Iraq's current humanitarian challenges are immense. While most of the displaced are still living rough in schools, mosques, churches, unfinished buildings and elsewhere, UNHCR has been pitching hundreds of family tents every day.

Currently, almost a dozen sites are open or about to open in Iraqi Kurdistan's Dohuk and Erbil provinces. These are likely to be boosted by additional camps being set up by the International Humanitarian Partnership with contributions from Denmark, Estonia, Germany, Norway, Sweden and the United Kingdom.

"At this stage we envisage there being 12-14 sites in all with capacity for 140,000 people," said the UNHCR spokesman, adding that technical staff were currently assessing additional possible camp sites identified by the Kurdistan Regional Government to determine their suitability and to prioritize locations.

The needs are not confined to the Kurdistan region. There are other camps or sites in other provinces where displaced people have gathered, including in Sulaymaniyah, Diyala and Kirkuk. The Iraqi government has also set up three centres for the displaced in Baghdad.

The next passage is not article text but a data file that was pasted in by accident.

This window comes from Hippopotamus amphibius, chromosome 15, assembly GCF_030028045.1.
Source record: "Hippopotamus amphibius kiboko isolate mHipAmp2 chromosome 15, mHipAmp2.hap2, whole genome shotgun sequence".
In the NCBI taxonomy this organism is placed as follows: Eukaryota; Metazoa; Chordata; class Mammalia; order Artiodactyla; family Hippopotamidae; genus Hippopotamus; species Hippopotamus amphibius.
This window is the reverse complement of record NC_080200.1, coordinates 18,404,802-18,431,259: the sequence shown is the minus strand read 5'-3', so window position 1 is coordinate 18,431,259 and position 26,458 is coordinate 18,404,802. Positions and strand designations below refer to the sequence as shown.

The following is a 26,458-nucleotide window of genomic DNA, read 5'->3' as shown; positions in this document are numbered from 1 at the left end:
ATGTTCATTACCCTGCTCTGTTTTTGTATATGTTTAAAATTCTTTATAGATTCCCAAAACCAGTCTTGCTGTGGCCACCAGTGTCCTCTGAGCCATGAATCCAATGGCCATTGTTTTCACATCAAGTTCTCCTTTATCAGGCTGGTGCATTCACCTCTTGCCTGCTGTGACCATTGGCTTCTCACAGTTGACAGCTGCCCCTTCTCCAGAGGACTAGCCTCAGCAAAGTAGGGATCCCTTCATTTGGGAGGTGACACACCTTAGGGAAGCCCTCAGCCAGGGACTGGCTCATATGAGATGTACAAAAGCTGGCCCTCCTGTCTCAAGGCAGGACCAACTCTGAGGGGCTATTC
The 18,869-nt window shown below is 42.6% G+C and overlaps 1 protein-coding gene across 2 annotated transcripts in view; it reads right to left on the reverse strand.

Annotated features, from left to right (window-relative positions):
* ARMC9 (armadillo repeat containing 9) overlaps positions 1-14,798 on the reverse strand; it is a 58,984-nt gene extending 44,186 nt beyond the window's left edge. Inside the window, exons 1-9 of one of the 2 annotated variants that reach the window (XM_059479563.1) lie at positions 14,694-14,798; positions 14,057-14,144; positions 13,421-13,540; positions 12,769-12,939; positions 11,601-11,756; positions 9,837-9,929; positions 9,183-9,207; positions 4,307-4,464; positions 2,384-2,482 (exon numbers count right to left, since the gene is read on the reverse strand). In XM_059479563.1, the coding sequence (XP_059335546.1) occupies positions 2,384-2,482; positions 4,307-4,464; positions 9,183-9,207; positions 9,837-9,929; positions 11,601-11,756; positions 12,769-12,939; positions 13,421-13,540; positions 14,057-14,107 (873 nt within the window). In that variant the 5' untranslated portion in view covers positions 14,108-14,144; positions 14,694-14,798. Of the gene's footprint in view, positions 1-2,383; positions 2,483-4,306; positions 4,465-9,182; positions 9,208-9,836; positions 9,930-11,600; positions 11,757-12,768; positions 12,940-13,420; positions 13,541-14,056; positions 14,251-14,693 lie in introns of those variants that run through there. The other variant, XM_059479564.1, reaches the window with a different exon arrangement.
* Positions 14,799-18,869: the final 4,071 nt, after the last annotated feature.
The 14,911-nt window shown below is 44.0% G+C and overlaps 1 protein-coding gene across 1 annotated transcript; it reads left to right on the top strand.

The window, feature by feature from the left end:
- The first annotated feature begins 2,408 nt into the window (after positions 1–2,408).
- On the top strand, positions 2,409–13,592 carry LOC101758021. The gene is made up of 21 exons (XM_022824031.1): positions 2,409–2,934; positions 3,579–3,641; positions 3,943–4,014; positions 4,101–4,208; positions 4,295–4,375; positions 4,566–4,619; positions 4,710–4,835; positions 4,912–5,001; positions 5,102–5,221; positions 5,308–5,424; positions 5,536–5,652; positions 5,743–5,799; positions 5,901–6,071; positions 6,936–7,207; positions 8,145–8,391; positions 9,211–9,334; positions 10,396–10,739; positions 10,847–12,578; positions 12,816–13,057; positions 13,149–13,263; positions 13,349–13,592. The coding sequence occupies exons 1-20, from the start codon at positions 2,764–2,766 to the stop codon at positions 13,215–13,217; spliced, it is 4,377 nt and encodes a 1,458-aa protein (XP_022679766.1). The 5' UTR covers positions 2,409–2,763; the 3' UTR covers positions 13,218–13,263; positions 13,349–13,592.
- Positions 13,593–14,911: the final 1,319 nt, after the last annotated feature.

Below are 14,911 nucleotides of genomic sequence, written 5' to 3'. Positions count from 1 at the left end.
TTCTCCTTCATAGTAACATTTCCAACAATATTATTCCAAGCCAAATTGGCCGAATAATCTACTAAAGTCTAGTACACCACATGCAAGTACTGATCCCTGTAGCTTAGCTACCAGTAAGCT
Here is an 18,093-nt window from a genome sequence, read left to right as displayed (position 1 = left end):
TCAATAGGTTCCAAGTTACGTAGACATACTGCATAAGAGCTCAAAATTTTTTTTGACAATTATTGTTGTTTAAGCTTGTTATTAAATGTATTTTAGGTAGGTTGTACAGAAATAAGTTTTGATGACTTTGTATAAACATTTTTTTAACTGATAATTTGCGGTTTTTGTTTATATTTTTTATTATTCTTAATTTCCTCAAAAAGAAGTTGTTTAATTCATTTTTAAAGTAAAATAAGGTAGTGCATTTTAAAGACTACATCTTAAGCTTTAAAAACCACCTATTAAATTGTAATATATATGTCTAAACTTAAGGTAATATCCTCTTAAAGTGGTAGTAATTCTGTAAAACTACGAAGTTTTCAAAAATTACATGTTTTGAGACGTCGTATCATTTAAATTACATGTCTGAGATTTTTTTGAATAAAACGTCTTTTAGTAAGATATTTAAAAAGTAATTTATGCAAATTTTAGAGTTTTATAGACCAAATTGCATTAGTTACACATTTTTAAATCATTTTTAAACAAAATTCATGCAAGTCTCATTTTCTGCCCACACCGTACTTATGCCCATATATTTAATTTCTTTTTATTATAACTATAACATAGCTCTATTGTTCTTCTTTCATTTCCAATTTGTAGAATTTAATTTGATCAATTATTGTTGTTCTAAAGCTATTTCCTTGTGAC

Meanwhile, the stepped up UNHCR aid push due to start on Wednesday is aimed at helping close to 500,000 people who have been forced to flee their homes amid the deteriorating situation in the north.

The major focus is on improving living conditions for the displaced in the region, particularly people without shelter or housing. Conditions remain desperate for those without access to suitable shelter, people struggling to find food and water to feed their families, and those without access to primary medical care.